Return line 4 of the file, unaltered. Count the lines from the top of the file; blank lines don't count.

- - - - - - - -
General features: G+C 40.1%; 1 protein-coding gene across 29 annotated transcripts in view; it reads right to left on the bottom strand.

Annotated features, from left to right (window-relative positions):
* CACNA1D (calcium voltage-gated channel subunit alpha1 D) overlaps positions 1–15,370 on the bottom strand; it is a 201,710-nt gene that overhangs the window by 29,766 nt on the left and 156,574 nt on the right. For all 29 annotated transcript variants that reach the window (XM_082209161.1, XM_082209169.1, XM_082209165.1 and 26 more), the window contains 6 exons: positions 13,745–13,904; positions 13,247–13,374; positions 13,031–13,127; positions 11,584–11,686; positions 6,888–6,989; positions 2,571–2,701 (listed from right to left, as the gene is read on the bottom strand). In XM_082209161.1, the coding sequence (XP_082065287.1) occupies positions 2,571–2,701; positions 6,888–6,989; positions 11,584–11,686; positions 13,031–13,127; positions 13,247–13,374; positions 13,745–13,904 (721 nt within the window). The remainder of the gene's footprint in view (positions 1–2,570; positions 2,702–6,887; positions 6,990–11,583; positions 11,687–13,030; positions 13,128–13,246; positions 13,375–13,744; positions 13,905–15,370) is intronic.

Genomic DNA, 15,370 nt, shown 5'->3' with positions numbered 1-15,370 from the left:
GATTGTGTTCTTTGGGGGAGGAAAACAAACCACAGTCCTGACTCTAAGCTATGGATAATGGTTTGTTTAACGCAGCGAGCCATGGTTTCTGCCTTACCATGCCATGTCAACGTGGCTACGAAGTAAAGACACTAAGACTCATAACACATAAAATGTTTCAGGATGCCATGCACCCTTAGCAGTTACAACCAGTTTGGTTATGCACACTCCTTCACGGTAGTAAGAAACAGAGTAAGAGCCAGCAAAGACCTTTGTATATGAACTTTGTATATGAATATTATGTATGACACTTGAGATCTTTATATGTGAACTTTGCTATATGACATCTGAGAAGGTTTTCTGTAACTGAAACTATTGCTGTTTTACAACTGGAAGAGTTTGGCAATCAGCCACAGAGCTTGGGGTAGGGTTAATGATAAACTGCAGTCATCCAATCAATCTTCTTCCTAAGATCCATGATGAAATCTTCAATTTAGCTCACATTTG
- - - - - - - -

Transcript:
Genomic DNA, 15,370 nt, shown 5'->3' with positions numbered 1-15,370 from the left: